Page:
Rutgers Prof Calls Rolling Stone Camden Article “Poverty Porn”

He’s angry.

rolling-stone-camden-article

Stephen Danley is Assistant Professor of Public Policy and Administration at Rutgers University in Camden, and he has some serious issues with the Rolling Stone Camden article that came out on Wednesday.

stephen danleyBelow, a response that Danley (pictured) published on a Rutgers blog, republished here with his permission.

Poverty Porn In Rolling Stone
Exploitation in Camden.

One of the joys of my life is teaching about Camden while living and working in Camden. Students send me articles on the city, info on parades, or even invitations to local fashion shows.

But last night was not fun.

Last night, a student walked into my class with a printed out version of Rolling Stone‘s article: “Apocalypse New Jersey.” Why couldn’t they tell any of the good? she asked. They talked to all the wrong people, she asserted. They only talked to the bottom, not to the rest of us, she told me.

Around the class, my students buried their heads in laptops to read yet another article about how Camden had more in common with a war zone than the country it resides in. What they were seeing was what we had studied all semester, a real-time manifestation of the deep historical pattern of outsiders using Camden to the detriment of the city.

A few weeks ago, I flew a guest from New Orleans up to class. Jennifer Turner, known to my class and much of New Orleans as Mama J, told my class to heed the words of Richard Wright: not to despair.

Looking in the eyes of my students as they read Rolling Stone, I saw what she was talking about. The article, with its claims that “if Camden was overseas, we would have sent troops and foreign aid,” or “there’s no lesson in any of it, just a giant mess that still isn’t cleaned up,” doesn’t try to portray the city as it is, but revels in its darkest corners. This isn’t the tale of a city, it is poverty porn, and is abusive and exploitive like the real thing.

Rolling Stone‘s article is just the latest example of the national media obsession with using Camden this way. Sooner or later, every national publication comes to Camden to do their story on poverty and violence. Brian Williams did his special. The Nation titled its expose “City of Ruins.” And now the Rolling Stone.

The constant stream of pictures of addicts shooting up is almost impossible to look away from. It drives voyeuristic clicks, while feeding local despair. Imagine trying to explain where you live to someone who only knows Camden from these articles.

The Rolling Stone article could have been different. It could have been a story about how, as a former Camden beat reporter put it for my class, Camden residents are “resilient.” How they’ve lived with injustice but found sanctuaries in local groups such as the Sophisticated Sisters, the Settlement Music School or the Concerned Citizens of North Camden’s baseball league. But voyeurism drives magazine sales, not hope, and dope fiends make for better pictures than local community members trying to get by.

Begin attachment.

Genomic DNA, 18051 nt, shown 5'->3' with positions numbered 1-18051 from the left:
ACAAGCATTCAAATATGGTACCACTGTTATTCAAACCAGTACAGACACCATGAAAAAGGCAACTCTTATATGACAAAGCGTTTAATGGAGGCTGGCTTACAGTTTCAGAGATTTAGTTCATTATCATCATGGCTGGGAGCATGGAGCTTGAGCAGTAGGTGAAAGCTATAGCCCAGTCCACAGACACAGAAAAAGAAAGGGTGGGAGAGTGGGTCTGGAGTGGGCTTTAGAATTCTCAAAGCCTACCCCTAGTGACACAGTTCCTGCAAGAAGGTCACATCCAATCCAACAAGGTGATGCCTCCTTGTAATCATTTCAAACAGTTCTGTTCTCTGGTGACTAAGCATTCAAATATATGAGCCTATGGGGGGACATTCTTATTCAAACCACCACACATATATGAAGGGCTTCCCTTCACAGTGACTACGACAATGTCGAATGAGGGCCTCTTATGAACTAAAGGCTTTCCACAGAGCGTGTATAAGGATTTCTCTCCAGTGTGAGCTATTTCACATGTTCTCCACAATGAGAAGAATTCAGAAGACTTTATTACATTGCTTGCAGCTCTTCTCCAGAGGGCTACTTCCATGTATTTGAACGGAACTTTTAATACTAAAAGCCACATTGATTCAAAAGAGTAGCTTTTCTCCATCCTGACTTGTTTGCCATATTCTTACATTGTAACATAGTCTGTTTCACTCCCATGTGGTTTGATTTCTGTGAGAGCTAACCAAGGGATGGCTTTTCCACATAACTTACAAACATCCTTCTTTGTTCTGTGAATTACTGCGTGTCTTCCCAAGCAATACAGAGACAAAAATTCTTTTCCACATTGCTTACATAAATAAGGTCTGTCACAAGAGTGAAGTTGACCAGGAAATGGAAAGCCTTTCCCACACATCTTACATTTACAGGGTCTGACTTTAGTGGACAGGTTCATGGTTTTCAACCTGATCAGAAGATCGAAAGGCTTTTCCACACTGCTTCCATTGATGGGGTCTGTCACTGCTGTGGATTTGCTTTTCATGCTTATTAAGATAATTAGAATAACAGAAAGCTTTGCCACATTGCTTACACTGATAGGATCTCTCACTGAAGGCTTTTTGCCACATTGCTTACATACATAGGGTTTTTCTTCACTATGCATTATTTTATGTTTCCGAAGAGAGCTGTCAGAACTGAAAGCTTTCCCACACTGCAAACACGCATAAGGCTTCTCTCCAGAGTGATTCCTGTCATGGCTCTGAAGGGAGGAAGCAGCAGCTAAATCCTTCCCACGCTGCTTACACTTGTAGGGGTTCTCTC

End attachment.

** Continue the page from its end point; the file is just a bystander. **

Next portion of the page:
The pattern of exploiting Camden’s misfortune doesn’t start or end with the media’s “shocking” stories. It is deeply woven into Camden’s history. The surrounding region dumps its waste into a plant in the Waterfront South neighborhood and a horde of predatory businesses have left the neighborhood facing an epidemic of asthma and blight.

When not literally dumping waste, the suburbs have metaphorically dumbed their poor into the city by signing agreements that paid Camden to meet their affordable housing requirements, thus outsourcing their responsibilities to the poor (a now-illegal work-around to the famous Mt. Laurel case which prevented discriminatory zoning to make sure low-income families had access to the suburbs).

Rolling Stone could have written this story, a story of injustice. It’s right there in the text, how power takes advantage of poverty. Taibbi shows how Gov. Chris Christie used Camden for state and national purposes, violently slashing municipal funding, leading to the release of hundreds of police officers, to manufacture a crisis. Now that Christie has gotten his way with the “regionalization” of the police force, he can both claim to have “helped” the city recover (from a crisis that resulted from his policy choice) and also claim nationally that he broke the union and is fiscally disciplined. Everyone wins, except those in Camden who saw the violent results of having their police force slashed to win political points, only to be restored when the city agreed to give up control.

And this is what is so angering about the Rolling Stone article; this messianic myth of the Metro Police, this insistence that outsiders will save the city, it ignores the city’s history. It ignores each time a predator has taken advantage of Camden’s poverty. Now, these same predators want credit for trying to help the city, and expect local residents to happily cede community power so they can do it. Because it’s “good policy.” Because the city is poor. Because Rolling Stone said so.

Follow @SteveDanley on Twitter.

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